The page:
Children as young as 14 held
Daraine Luton, Senior Staff Reporter
Attorney-at-law Tom Tavares-Finson says juveniles detained by the security forces in the ongoing operation in Tivoli Gardens feel as if Jamaicans have abandoned them.
Tavares-Finson, along with fellow counsel George Soutar, has expressed deep concern about the situation under which juveniles detained are being housed.
"While the conditions under which they are being held are obviously temporary, their basic needs appear to have been addressed by the authorities and their processing has begun," the attorneys said in a media release yesterday.
The security forces have detained more than 260 persons in Tivoli Gardens following their incursion into the heavily blockaded west Kingston community.
The attorneys said at least 17 juveniles were being kept in the general population of adult detainees and expressed worry that a number of captives were either injured or in need of medical assistance.
"Some of them have complained that they have missed exams," Tavares-Finson told The Gleaner. He also said that juveniles as young as 14 years old have been detained.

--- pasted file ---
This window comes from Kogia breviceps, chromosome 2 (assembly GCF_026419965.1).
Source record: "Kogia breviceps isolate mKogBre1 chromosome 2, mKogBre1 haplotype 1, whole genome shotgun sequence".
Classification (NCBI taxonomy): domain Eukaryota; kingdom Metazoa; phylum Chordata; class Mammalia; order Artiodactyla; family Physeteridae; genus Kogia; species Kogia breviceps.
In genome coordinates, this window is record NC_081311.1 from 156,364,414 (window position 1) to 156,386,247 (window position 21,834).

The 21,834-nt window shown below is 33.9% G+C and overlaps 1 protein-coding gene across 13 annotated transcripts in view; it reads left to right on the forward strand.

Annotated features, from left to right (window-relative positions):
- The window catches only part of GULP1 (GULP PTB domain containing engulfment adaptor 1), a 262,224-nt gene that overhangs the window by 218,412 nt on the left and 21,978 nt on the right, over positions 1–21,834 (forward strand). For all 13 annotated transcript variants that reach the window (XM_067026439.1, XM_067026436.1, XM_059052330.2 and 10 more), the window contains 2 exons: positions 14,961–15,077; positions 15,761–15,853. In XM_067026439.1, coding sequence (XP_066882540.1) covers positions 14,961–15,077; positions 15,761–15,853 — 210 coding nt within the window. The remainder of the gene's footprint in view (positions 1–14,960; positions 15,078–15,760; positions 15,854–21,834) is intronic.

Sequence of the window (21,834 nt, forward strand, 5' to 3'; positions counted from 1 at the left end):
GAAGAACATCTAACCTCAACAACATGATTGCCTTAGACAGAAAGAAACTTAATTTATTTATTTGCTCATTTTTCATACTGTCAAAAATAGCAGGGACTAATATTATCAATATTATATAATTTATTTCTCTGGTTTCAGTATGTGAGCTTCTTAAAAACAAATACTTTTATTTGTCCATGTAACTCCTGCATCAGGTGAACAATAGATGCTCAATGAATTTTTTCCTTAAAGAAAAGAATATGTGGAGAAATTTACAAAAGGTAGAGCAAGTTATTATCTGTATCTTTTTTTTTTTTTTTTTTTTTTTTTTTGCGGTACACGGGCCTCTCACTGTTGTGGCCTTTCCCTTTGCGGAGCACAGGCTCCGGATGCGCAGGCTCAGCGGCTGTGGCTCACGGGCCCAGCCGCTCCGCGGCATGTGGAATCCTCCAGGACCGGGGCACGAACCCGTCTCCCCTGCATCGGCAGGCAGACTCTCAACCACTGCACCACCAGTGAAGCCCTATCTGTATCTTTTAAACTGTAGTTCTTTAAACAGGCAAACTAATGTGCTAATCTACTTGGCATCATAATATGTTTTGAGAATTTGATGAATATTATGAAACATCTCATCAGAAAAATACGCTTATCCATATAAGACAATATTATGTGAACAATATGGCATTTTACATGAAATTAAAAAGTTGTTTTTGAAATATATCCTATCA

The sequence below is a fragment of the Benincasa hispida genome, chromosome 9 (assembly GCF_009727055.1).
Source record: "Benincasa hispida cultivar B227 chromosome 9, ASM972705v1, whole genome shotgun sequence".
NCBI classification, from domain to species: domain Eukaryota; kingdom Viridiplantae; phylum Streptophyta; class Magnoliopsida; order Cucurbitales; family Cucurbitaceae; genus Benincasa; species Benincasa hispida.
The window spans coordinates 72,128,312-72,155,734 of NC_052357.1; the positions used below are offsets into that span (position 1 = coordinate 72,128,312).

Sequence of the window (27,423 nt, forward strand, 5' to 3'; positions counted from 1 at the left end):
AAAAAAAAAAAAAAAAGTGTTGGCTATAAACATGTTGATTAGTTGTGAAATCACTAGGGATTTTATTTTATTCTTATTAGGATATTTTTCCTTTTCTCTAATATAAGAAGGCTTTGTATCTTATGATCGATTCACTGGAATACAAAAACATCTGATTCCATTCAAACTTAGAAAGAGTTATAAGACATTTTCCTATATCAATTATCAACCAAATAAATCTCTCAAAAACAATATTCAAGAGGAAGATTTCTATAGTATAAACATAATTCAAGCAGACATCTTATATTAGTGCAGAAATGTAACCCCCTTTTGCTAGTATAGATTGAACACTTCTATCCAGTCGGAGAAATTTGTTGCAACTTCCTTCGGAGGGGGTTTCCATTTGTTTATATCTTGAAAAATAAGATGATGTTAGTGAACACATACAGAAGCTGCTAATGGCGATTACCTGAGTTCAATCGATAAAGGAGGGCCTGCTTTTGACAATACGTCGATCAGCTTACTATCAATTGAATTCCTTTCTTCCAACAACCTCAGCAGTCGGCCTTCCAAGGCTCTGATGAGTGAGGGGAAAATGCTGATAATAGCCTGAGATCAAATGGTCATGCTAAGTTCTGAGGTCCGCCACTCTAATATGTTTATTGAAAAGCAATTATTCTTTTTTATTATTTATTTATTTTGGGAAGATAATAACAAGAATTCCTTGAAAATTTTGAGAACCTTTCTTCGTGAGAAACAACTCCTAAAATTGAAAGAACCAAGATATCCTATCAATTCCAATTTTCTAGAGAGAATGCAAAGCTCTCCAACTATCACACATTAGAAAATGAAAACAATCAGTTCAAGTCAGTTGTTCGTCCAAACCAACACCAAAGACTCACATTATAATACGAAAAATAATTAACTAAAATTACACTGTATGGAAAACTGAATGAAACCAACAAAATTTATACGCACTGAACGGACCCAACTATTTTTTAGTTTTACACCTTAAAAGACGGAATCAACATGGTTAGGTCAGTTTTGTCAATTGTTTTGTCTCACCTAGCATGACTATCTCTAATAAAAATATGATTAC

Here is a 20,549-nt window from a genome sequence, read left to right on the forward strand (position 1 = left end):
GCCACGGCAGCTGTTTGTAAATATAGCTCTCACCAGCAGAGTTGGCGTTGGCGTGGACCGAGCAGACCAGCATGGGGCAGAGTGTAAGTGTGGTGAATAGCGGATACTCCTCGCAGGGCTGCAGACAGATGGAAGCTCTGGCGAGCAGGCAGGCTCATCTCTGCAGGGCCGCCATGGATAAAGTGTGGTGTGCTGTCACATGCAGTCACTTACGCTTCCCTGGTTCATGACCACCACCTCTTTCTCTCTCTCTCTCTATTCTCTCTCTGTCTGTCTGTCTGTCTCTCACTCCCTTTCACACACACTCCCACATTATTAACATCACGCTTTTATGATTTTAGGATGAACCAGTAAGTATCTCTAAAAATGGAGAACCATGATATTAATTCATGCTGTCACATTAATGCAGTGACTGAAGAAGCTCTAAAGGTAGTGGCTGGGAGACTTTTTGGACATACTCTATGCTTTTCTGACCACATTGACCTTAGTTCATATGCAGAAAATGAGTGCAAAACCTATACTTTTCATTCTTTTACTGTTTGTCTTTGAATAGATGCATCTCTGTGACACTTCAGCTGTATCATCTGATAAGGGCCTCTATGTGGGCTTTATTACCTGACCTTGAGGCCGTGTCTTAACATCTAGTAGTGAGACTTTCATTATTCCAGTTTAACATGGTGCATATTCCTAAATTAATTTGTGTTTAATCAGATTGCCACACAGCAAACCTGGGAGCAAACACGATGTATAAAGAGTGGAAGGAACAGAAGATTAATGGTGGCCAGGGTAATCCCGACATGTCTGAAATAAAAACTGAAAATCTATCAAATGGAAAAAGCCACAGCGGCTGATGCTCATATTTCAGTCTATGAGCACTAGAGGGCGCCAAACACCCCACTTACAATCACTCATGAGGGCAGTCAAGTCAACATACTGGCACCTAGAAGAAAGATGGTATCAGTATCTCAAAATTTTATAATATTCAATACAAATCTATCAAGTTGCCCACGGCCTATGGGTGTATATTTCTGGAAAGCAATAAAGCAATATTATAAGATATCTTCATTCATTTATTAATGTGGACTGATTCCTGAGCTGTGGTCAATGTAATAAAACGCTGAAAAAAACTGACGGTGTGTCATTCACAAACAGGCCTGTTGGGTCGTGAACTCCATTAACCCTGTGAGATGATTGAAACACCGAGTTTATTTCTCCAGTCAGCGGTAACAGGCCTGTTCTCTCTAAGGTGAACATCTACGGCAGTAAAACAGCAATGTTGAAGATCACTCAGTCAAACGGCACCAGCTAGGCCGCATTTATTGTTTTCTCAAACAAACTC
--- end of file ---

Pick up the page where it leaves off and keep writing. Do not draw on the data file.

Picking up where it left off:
Tavares-Finson, who only weeks ago represented Christopher 'Dudus' Coke - whose arrest warrant triggered the might of the military to be unloaded on Tivoli - had warned last week that there might be mass casualties if the security forces attacked the community.
Meanwhile, the attorneys have requested humanitarian intervention from the relevant organisations to assist in meeting the basic amenities.
Tavares-Finson also said there will be the need for a full investigation into the invasion and has suggested that the director of public prosecutions may have a role to play.
"What is ominous is that 10 persons have been killed to every one gun found, and that is going to raise eyebrows," the attorney said.
"Some sort of accounting has to start now, and the press cannot allow evidence to be swept away," he added.